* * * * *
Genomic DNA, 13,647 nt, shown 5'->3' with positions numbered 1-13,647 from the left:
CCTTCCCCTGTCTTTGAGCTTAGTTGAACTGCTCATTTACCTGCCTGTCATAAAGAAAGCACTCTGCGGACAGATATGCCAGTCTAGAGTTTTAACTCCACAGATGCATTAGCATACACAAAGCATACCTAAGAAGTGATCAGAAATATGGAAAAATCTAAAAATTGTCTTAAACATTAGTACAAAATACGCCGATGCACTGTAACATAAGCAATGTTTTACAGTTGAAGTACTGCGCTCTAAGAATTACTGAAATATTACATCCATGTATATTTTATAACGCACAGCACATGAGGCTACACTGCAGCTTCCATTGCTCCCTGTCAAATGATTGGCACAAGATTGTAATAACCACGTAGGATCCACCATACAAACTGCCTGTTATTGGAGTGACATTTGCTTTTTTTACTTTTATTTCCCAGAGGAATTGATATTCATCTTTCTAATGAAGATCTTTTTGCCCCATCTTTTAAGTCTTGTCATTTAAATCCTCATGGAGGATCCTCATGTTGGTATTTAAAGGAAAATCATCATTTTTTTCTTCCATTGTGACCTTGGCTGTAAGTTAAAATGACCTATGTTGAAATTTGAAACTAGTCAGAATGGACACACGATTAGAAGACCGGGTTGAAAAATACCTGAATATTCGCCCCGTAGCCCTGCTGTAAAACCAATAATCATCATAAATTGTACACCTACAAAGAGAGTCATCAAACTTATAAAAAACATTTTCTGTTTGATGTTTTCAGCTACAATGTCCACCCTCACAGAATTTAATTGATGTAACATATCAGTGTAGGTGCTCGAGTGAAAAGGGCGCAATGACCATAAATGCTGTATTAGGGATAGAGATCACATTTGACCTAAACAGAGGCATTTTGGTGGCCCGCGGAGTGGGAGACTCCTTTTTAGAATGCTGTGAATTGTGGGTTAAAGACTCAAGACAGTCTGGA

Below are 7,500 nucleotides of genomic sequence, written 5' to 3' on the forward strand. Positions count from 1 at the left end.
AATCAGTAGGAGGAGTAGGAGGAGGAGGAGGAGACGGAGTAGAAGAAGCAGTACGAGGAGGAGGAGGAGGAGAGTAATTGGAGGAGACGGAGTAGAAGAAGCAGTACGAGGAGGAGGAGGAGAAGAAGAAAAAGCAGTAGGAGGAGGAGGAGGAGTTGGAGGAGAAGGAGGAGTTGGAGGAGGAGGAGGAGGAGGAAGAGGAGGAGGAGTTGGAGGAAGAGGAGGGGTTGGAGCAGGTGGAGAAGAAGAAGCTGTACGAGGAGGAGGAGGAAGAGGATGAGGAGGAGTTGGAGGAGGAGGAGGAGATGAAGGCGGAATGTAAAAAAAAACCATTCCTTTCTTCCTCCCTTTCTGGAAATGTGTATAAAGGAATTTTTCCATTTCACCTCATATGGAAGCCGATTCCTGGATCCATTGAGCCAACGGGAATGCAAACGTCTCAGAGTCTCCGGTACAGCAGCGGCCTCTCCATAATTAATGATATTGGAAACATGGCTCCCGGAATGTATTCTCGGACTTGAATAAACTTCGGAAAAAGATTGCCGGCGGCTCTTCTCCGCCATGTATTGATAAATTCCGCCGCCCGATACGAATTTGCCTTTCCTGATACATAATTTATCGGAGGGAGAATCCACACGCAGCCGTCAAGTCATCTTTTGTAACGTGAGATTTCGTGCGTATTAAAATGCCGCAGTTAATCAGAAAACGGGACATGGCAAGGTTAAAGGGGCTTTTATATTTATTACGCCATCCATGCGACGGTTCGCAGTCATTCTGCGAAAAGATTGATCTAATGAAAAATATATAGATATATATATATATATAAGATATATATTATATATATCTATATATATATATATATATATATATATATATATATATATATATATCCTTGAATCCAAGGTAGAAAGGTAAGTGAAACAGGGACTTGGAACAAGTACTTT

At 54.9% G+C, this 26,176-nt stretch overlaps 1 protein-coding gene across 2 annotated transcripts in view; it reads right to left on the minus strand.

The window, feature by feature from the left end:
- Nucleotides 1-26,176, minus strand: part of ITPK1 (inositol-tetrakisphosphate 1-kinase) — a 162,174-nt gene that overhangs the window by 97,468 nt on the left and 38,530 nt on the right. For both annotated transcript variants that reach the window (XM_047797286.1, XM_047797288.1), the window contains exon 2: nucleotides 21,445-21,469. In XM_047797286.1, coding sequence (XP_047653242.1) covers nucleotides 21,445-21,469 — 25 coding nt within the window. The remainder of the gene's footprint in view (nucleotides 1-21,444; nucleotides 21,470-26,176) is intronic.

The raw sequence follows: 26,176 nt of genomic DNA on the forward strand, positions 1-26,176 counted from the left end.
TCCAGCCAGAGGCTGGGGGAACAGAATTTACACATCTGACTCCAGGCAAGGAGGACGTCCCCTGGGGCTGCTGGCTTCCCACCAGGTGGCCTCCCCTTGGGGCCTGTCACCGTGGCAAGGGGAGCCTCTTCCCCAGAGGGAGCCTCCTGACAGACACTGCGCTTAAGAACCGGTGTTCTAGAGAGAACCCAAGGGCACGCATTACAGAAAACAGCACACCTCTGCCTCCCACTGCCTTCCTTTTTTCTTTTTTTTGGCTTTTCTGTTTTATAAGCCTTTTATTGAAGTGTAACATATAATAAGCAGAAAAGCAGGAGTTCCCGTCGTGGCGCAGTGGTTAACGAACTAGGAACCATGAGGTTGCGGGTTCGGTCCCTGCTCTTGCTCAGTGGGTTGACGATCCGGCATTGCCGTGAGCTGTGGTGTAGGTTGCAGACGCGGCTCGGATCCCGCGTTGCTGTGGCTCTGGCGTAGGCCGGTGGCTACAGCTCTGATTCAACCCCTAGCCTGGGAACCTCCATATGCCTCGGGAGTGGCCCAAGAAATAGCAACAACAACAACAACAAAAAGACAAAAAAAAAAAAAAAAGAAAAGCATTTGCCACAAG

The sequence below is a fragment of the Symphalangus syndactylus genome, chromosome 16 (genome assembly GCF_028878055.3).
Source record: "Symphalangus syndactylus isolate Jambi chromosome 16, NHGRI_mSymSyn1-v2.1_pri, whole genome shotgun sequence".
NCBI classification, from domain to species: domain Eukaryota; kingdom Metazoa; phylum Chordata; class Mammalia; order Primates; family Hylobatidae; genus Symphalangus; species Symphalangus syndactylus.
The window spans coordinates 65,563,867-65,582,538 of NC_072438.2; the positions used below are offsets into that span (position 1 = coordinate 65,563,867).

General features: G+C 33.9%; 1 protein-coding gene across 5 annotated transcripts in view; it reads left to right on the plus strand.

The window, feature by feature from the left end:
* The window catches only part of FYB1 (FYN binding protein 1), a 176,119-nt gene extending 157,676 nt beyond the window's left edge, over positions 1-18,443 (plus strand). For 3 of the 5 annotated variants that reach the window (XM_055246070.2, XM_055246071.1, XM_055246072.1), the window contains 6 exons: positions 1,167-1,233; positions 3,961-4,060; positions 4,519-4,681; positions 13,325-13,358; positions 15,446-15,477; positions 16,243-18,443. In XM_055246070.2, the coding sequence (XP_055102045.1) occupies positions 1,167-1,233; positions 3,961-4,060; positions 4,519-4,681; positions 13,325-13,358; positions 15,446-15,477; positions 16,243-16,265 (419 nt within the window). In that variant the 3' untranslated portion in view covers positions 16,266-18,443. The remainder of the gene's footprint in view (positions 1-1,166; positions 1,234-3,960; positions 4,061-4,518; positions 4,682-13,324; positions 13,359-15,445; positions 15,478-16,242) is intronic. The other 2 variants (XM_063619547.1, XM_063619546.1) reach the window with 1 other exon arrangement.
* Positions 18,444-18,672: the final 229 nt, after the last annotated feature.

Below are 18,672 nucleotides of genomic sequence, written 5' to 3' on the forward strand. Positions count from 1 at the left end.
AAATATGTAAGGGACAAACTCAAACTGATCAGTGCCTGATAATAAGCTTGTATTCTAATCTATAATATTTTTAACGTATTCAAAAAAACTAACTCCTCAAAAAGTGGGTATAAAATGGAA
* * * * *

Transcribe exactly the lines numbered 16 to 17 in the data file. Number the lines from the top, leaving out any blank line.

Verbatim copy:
* The window catches only part of FYB1 (FYN binding protein 1), a 176,119-nt gene extending 157,676 nt beyond the window's left edge, over positions 1-18,443 (plus strand). For 3 of the 5 annotated variants that reach the window (XM_055246070.2, XM_055246071.1, XM_055246072.1), the window contains 6 exons: positions 1,167-1,233; positions 3,961-4,060; positions 4,519-4,681; positions 13,325-13,358; positions 15,446-15,477; positions 16,243-18,443. In XM_055246070.2, the coding sequence (XP_055102045.1) occupies positions 1,167-1,233; positions 3,961-4,060; positions 4,519-4,681; positions 13,325-13,358; positions 15,446-15,477; positions 16,243-16,265 (419 nt within the window). In that variant the 3' untranslated portion in view covers positions 16,266-18,443. The remainder of the gene's footprint in view (positions 1-1,166; positions 1,234-3,960; positions 4,061-4,518; positions 4,682-13,324; positions 13,359-15,445; positions 15,478-16,242) is intronic. The other 2 variants (XM_063619547.1, XM_063619546.1) reach the window with 1 other exon arrangement.
* Positions 18,444-18,672: the final 229 nt, after the last annotated feature.